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On Christmas Eve 2007 Mark was on a routine patrol when he stepped on an Afghan mine, becoming the conflict’s first triple amputee. At the brink of despair after being told he’d never walk again, his ‘Marine’s ego’ kicked in and he conquered his new bionic legs. He’s since taken on incredible challenges, including competing in four sports (and winning four medals) at the Invictus Games. In an extraordinarily uplifting speech, Mark proudly explains: “Choose who you listen to, as some won’t believe you can achieve what you want.”
Mark Ormrod served for ten years as a Royal Marine, in both Iraq and Afghanistan. While on manoeuvres in Helmand Province he was caught in a landmine explosion and lost both legs and one arm. In an extraordinary demonstration that life can go on even after tragedy, he’s since completed feats ranging from skydiving to running across America to representing Britain at the Invictus Games.
After defying the odds and surviving the explosion (at one point medics gave up working on him and moved to another soldier), Mark went on to continue to defy expectations at every turn of his rehabilitation. After initially being told he’d never walk again, he first set his sights on standing to receive his campaign medal. The next goal was to walk down the aisle with his fiancée (to whom he had proposed in a moment of consciousness whilst in intensive care).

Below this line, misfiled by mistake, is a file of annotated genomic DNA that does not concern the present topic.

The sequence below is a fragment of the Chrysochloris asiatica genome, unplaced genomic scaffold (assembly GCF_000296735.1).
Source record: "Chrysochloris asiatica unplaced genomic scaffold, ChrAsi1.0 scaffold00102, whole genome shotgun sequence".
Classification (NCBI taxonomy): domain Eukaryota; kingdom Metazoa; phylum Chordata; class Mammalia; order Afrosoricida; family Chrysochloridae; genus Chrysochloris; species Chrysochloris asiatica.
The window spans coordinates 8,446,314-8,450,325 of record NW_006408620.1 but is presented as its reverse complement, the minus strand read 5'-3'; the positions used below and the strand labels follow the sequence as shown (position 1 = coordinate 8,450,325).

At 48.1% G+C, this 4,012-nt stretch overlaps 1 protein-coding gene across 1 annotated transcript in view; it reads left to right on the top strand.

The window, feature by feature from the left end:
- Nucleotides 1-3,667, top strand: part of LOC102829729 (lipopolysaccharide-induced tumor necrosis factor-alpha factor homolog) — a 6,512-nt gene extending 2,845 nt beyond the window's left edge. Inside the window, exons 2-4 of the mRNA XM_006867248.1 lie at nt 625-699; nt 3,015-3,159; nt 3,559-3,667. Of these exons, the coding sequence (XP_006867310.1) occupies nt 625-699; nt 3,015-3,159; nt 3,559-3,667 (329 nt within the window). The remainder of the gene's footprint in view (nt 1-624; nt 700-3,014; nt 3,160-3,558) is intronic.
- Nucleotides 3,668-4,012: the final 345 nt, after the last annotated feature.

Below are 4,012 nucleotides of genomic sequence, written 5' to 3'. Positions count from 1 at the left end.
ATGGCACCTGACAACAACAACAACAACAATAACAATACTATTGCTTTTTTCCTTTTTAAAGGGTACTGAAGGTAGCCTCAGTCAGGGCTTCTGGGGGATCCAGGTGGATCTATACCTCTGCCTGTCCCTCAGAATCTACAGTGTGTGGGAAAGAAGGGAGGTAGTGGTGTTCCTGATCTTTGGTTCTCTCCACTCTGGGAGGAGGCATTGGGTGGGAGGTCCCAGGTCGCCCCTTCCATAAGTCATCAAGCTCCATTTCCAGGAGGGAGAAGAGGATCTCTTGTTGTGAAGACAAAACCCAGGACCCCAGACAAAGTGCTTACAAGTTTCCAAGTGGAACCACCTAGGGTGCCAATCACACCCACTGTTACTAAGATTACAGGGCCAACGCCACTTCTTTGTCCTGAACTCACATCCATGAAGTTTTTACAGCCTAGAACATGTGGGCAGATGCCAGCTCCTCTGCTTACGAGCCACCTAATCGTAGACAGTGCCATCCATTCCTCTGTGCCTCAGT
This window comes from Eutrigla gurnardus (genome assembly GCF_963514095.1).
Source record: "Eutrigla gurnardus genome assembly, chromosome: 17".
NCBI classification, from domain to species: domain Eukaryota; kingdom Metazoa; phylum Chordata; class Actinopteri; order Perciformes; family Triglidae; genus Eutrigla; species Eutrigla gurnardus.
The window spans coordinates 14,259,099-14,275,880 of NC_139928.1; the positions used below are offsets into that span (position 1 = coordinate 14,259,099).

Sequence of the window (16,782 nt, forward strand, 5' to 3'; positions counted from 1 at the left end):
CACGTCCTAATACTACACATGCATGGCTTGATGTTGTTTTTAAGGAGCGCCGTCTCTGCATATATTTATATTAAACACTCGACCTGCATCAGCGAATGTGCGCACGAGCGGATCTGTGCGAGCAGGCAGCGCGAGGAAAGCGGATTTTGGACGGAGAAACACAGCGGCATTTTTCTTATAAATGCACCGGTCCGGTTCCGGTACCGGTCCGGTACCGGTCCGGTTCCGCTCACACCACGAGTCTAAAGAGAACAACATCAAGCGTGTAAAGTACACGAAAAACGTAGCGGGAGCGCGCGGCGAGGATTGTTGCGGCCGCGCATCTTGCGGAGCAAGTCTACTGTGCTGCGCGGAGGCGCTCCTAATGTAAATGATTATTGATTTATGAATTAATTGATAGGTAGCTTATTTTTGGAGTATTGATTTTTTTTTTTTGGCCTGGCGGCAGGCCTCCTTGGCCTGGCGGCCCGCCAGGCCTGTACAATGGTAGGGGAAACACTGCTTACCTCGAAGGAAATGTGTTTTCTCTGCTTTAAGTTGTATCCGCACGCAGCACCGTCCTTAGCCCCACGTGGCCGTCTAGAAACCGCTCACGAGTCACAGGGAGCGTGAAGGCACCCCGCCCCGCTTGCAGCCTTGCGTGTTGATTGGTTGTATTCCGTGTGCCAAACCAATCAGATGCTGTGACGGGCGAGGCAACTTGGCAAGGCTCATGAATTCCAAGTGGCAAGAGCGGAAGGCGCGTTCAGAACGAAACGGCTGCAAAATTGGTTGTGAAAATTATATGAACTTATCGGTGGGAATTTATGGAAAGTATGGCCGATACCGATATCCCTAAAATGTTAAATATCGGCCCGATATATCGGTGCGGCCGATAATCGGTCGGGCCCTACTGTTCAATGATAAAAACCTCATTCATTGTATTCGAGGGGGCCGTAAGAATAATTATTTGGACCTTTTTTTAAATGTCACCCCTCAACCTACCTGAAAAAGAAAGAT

Having achieved those dreams Mark found new challenges, from the mundane, like driving a non-adapted car, to the extraordinary, like taking on a four-man run across America and hand-cycling 3,000 miles around the UK in a single month. He then competed in the Invictus Games, in cycling, rowing, swimming and athletics, where he won four medals (and the Exceptional Performance Award) and was singled out for praise by the Games’ founder, Prince Harry.
In a compelling tale of survival against the odds, thanks to his own grit and determination, as well as a few lessons from life in the Marines, Mark tells of horrific injuries and remarkable recovery. He explains how, at the very brink of despair, his ‘Marine’s ego’ kicked in and he conquered his new bionic legs. In an authentic and uplifting presentation, he proudly describes the journey – and that, whatever the setbacks, the human spirit is an unbreakable thing.
Mark has written an account of his experiences in his book Man Down, and been interviewed on the BBC, ITV, and CNN. He carried the Olympic torch in 2012, and continues to works for a number of charities, including the Royal Marines Association, raising money for veterans, the injured and bereaved families.
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The first thing to strike you about Mark is his resilience and humour. You’ll catch yourself laughing even as he describes retreating from the scene of the bomb blast, and wincing when he recalls standing on his prosthetic limbs forthe first time. The message is clear: measurable goals are the only way to overcome obstacles – whether in business or running across America. JLA Agent Paul Warran
JLA Speakers Breakfast - October 2012
Ormrod on captive audiences